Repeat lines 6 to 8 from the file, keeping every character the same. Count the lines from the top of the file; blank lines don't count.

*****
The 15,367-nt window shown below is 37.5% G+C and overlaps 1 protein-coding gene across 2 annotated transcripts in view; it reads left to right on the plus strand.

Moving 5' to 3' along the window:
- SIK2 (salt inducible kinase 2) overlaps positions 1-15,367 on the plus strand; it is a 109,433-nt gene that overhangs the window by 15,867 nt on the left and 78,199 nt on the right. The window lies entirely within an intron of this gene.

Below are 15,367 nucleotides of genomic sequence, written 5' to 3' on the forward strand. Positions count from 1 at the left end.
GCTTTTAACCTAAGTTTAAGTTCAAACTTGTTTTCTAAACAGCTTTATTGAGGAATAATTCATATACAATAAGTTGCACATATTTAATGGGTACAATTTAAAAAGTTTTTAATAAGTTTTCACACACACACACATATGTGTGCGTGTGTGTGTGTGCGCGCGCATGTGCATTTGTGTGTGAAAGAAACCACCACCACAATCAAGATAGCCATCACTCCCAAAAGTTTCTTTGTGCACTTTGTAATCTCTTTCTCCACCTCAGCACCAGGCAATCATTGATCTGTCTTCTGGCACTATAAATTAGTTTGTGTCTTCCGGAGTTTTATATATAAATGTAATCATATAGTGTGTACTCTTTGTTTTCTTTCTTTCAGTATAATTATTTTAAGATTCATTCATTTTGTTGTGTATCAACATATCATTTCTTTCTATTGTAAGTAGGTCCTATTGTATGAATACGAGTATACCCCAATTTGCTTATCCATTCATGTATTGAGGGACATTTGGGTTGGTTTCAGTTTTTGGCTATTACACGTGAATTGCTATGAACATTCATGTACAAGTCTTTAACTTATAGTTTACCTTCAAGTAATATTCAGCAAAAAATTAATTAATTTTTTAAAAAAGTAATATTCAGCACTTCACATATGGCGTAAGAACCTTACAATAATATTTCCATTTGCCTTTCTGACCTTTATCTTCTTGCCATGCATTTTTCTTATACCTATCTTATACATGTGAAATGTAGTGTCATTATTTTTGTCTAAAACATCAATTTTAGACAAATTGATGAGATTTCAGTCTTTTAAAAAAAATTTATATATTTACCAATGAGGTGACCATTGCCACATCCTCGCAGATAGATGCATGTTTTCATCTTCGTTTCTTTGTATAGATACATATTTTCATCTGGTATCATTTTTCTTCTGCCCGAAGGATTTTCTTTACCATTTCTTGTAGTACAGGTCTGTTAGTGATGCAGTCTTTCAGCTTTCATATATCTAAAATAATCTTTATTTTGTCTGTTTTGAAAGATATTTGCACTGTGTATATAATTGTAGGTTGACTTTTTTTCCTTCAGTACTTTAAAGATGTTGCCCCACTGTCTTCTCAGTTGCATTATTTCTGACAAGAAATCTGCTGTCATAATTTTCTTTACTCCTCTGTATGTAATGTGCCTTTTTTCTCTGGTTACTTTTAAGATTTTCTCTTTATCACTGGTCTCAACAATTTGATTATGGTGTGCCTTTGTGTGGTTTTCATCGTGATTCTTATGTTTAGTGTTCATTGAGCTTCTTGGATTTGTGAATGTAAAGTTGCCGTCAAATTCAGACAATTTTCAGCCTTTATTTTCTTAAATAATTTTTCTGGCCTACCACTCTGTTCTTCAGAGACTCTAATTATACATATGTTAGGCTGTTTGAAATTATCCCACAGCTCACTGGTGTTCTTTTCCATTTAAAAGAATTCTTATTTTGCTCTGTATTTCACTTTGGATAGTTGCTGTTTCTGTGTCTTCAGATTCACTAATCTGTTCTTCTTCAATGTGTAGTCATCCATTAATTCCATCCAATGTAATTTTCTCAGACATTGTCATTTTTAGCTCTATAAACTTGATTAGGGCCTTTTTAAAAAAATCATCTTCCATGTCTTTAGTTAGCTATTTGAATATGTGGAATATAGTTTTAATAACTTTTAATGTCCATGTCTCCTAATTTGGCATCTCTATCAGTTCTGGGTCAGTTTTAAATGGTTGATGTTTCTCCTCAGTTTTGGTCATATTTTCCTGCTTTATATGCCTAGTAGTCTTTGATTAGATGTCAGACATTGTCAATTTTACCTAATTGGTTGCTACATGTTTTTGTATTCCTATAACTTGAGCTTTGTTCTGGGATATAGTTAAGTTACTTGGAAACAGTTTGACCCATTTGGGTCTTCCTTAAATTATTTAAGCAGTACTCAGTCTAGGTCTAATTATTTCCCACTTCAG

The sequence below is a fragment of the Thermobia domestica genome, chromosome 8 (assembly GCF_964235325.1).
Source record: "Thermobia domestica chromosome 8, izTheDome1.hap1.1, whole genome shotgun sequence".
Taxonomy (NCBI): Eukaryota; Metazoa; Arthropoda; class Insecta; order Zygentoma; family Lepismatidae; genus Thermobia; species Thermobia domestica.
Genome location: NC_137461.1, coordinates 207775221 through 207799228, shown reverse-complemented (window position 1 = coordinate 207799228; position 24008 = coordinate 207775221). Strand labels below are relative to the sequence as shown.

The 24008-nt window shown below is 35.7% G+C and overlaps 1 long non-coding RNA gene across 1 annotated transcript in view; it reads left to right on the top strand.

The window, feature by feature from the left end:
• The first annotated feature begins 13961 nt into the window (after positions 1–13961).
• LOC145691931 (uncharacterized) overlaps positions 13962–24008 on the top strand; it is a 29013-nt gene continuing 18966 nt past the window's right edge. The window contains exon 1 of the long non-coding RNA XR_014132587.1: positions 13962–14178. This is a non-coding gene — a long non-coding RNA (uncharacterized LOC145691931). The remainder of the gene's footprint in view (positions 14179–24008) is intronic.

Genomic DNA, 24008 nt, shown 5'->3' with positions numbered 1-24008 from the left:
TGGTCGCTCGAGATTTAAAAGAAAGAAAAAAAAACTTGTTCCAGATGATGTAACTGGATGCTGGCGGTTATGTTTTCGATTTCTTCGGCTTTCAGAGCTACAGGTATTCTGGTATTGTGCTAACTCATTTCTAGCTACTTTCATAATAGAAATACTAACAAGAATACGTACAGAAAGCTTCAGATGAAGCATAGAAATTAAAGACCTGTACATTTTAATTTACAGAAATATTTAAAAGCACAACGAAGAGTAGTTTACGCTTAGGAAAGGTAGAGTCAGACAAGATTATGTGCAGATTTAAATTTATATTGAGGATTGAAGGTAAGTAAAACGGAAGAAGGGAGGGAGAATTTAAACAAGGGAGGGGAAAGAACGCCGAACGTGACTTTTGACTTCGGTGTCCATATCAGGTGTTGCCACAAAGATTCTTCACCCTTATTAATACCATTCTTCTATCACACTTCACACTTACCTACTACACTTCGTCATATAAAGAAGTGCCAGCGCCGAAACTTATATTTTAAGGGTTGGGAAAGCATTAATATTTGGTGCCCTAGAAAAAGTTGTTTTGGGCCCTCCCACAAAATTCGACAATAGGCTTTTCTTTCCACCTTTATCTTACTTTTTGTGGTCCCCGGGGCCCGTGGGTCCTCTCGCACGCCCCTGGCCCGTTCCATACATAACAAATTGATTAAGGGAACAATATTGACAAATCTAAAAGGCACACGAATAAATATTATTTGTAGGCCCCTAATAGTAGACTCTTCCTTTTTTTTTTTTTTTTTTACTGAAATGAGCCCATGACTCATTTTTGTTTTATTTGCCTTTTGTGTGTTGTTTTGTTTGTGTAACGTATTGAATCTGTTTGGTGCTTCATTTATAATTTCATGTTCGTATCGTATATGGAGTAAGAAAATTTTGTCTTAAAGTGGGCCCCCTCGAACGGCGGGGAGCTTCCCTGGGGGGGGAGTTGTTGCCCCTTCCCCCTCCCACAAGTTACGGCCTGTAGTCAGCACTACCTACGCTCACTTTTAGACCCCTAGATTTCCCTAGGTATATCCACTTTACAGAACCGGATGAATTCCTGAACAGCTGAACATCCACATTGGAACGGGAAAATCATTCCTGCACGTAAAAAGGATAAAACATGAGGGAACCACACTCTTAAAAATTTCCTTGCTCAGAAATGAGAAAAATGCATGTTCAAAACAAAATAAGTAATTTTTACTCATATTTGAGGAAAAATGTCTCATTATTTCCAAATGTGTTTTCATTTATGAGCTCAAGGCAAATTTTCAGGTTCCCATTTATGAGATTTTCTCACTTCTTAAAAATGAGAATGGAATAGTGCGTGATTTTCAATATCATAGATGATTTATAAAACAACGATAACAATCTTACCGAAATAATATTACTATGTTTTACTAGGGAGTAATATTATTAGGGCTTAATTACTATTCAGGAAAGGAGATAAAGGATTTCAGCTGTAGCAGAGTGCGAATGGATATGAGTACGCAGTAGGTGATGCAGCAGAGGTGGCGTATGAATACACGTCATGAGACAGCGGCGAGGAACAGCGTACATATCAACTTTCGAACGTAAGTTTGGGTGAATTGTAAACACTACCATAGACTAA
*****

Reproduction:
The sequence below is a fragment of the Thermobia domestica genome, chromosome 8 (assembly GCF_964235325.1).
Source record: "Thermobia domestica chromosome 8, izTheDome1.hap1.1, whole genome shotgun sequence".
Taxonomy (NCBI): Eukaryota; Metazoa; Arthropoda; class Insecta; order Zygentoma; family Lepismatidae; genus Thermobia; species Thermobia domestica.